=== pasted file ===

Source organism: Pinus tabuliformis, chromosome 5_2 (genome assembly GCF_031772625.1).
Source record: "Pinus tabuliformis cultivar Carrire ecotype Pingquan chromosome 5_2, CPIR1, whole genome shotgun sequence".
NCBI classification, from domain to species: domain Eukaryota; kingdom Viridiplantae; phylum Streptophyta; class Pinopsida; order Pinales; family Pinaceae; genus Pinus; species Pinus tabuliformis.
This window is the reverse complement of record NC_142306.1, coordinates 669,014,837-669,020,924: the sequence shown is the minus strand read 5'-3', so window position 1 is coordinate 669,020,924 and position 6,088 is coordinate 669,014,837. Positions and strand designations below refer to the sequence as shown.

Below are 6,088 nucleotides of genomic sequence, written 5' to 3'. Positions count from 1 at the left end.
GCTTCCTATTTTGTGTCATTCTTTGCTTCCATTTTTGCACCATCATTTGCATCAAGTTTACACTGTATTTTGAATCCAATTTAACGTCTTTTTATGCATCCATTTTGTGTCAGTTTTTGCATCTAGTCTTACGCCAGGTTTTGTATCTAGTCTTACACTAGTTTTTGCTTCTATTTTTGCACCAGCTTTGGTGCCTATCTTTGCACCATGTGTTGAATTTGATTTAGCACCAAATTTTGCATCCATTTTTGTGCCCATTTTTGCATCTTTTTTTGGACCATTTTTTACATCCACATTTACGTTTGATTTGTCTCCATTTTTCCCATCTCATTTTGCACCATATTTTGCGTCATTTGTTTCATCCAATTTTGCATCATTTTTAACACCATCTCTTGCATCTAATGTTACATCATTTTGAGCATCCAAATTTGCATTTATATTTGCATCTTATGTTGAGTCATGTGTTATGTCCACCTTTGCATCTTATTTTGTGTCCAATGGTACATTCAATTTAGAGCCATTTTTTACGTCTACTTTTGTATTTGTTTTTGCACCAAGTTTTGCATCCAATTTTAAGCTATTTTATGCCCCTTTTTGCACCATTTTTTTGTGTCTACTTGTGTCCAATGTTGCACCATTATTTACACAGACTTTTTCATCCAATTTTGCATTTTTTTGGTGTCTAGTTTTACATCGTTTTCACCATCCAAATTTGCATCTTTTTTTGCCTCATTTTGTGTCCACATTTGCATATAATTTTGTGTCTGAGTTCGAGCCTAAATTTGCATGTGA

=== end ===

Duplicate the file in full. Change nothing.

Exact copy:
Source organism: Pinus tabuliformis, chromosome 5_2 (genome assembly GCF_031772625.1).
Source record: "Pinus tabuliformis cultivar Carrire ecotype Pingquan chromosome 5_2, CPIR1, whole genome shotgun sequence".
NCBI classification, from domain to species: domain Eukaryota; kingdom Viridiplantae; phylum Streptophyta; class Pinopsida; order Pinales; family Pinaceae; genus Pinus; species Pinus tabuliformis.
This window is the reverse complement of record NC_142306.1, coordinates 669,014,837-669,020,924: the sequence shown is the minus strand read 5'-3', so window position 1 is coordinate 669,020,924 and position 6,088 is coordinate 669,014,837. Positions and strand designations below refer to the sequence as shown.

Below are 6,088 nucleotides of genomic sequence, written 5' to 3'. Positions count from 1 at the left end.
GCTTCCTATTTTGTGTCATTCTTTGCTTCCATTTTTGCACCATCATTTGCATCAAGTTTACACTGTATTTTGAATCCAATTTAACGTCTTTTTATGCATCCATTTTGTGTCAGTTTTTGCATCTAGTCTTACGCCAGGTTTTGTATCTAGTCTTACACTAGTTTTTGCTTCTATTTTTGCACCAGCTTTGGTGCCTATCTTTGCACCATGTGTTGAATTTGATTTAGCACCAAATTTTGCATCCATTTTTGTGCCCATTTTTGCATCTTTTTTTGGACCATTTTTTACATCCACATTTACGTTTGATTTGTCTCCATTTTTCCCATCTCATTTTGCACCATATTTTGCGTCATTTGTTTCATCCAATTTTGCATCATTTTTAACACCATCTCTTGCATCTAATGTTACATCATTTTGAGCATCCAAATTTGCATTTATATTTGCATCTTATGTTGAGTCATGTGTTATGTCCACCTTTGCATCTTATTTTGTGTCCAATGGTACATTCAATTTAGAGCCATTTTTTACGTCTACTTTTGTATTTGTTTTTGCACCAAGTTTTGCATCCAATTTTAAGCTATTTTATGCCCCTTTTTGCACCATTTTTTTGTGTCTACTTGTGTCCAATGTTGCACCATTATTTACACAGACTTTTTCATCCAATTTTGCATTTTTTTGGTGTCTAGTTTTACATCGTTTTCACCATCCAAATTTGCATCTTTTTTTGCCTCATTTTGTGTCCACATTTGCATATAATTTTGTGTCTGAGTTCGAGCCTAAATTTGCATGTGA